“My fellow Americans, look, we have to come together to heal the soul of this nation … We have the giant opportunity to bend the arc of the moral universe toward justice, real justice … We have a real chance to root out systematic racism that plagues America and American lives in other ways. A chance to deliver real equity: good jobs, good schools, affordable housing, clean air, clean water, the ability to generate wealth and pass it down to generations because you have an access to purchase a house. Real opportunities in the lives of more Americans — Black, white, Latino, Asian-Americans, Native Americans.” — President Joe Biden, address to a joint session of Congress, April 28
One hundred days into their administration, President Joe Biden and Vice President Kamala Harris have made surprisingly bold inroads in confronting racial injustice and the COVID-19 pandemic, but significant challenges remain.
President Biden and Vice President Harris entered the White House at a moment of unprecedented multiple crises, and they have risen to confront those crises with remarkable speed and effectiveness. With the help of Senate Majority Leader Chuck Schumer and House Speaker Nancy Pelosi, they have illuminated the systemic racial inequality that hinders our nation’s progress and set a course for healing.
Whether the nation can stay that course remains to be seen.
President Biden has been purposeful and intentional about including racial justice components in every policy he has undertaken in the first 100 days. He has used his moral voice to create a distinction between the poisonous philosophy of white supremacy and the idea of an America for everyone, an America of opportunity and pathways to progress for all people.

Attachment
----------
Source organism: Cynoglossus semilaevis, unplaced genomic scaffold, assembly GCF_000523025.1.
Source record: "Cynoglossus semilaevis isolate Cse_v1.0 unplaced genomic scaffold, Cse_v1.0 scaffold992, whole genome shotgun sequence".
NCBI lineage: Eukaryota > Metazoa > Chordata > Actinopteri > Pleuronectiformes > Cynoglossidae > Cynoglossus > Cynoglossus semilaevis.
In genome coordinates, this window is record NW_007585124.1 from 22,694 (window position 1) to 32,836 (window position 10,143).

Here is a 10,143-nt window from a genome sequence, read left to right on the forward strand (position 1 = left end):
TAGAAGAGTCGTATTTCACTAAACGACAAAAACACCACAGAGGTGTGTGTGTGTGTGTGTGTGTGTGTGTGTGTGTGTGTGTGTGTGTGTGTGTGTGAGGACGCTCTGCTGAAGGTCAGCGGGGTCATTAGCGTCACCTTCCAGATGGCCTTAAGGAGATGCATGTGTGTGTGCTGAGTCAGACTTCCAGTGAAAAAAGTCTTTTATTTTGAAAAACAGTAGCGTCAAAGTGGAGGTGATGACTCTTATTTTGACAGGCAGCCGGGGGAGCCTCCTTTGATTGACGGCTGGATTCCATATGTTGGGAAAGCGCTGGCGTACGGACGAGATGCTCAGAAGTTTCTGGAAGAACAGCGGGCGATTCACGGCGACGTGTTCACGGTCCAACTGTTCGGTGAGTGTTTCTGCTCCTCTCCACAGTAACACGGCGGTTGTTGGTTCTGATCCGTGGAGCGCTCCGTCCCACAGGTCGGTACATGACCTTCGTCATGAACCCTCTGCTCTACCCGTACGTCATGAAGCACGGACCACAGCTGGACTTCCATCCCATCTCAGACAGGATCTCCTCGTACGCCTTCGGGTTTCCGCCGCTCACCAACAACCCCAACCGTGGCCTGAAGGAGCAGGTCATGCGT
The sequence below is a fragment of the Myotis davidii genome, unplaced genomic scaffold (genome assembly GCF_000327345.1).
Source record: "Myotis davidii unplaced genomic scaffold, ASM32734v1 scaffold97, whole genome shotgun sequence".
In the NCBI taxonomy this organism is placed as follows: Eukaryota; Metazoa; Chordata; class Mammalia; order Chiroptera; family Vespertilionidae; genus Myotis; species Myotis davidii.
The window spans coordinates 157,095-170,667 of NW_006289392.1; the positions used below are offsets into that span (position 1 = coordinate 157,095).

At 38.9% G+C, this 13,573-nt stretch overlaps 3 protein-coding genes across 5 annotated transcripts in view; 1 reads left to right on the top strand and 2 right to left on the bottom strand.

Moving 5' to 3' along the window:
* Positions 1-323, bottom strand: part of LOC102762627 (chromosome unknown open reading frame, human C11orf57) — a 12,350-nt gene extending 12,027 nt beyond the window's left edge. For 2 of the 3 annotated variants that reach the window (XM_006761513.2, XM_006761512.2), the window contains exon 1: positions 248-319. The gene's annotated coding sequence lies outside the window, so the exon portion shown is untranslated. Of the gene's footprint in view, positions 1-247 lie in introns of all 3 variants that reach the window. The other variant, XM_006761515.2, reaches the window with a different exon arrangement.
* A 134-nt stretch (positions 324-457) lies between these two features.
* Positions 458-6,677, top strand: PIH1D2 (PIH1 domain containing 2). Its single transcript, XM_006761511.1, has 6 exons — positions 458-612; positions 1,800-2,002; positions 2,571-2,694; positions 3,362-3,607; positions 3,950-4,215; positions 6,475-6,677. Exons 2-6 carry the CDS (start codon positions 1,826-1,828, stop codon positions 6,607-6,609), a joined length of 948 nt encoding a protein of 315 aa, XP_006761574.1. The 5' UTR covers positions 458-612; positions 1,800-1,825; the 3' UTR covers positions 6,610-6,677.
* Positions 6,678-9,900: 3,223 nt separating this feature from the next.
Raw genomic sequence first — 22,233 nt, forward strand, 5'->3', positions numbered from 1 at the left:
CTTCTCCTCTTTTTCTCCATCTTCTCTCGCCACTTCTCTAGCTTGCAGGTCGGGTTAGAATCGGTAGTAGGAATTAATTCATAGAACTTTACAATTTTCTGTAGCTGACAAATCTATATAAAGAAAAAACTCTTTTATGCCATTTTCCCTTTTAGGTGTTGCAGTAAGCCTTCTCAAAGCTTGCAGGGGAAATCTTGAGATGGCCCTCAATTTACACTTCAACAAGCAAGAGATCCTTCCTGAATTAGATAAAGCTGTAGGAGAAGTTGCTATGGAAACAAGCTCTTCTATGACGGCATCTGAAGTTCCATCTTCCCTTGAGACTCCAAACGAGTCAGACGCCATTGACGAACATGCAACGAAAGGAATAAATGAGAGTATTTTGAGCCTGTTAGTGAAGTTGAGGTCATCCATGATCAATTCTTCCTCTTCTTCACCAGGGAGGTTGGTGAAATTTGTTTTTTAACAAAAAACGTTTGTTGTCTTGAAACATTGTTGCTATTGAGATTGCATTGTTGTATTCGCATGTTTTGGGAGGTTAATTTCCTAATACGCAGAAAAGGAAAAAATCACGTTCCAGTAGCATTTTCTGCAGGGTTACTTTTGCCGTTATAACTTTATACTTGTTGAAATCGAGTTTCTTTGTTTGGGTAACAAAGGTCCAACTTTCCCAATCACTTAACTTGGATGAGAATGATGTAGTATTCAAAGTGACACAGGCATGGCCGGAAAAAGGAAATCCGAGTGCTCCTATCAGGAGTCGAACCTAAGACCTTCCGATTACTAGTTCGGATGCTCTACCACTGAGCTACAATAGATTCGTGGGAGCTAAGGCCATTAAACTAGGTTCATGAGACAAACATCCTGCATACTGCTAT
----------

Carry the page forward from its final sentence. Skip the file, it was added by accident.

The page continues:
Importantly, he has changed the tone of governing, adopting a tone of inclusiveness that stands in stark contrast to the reality-show, finger-pointing, disparaging tone of the recent past.
The 100-day mark is something of an arbitrary and artificial deadline, but it has become part of our national political tradition since the administration of Franklin Roosevelt. It is an opportunity for the nation to engage in a substantive discussion about the direction of the presidency and the nation.
In a letter sent shortly after the election, I charged President Biden and Vice President Harris to produce an immediate and extensive COVID-19 relief package. They responded with the American Rescue Plan, one of the largest anti-poverty measures in a generation. It has helped slash daily coronavirus infections by more than 70 percent while quadrupling the daily number of vaccinations.
President Biden has made it possible for Americans whose lives were upended by the pandemic at last to see the light at the end of the tunnel.
The letter established a set of fundamental principles on racial justice and equity to guide Biden and Harris in the first 100 days and beyond.
I asked them to assemble an administration that reflects the diversity of America. They nominated and fought for confirmation of the most racially diverse Cabinet in U.S. history.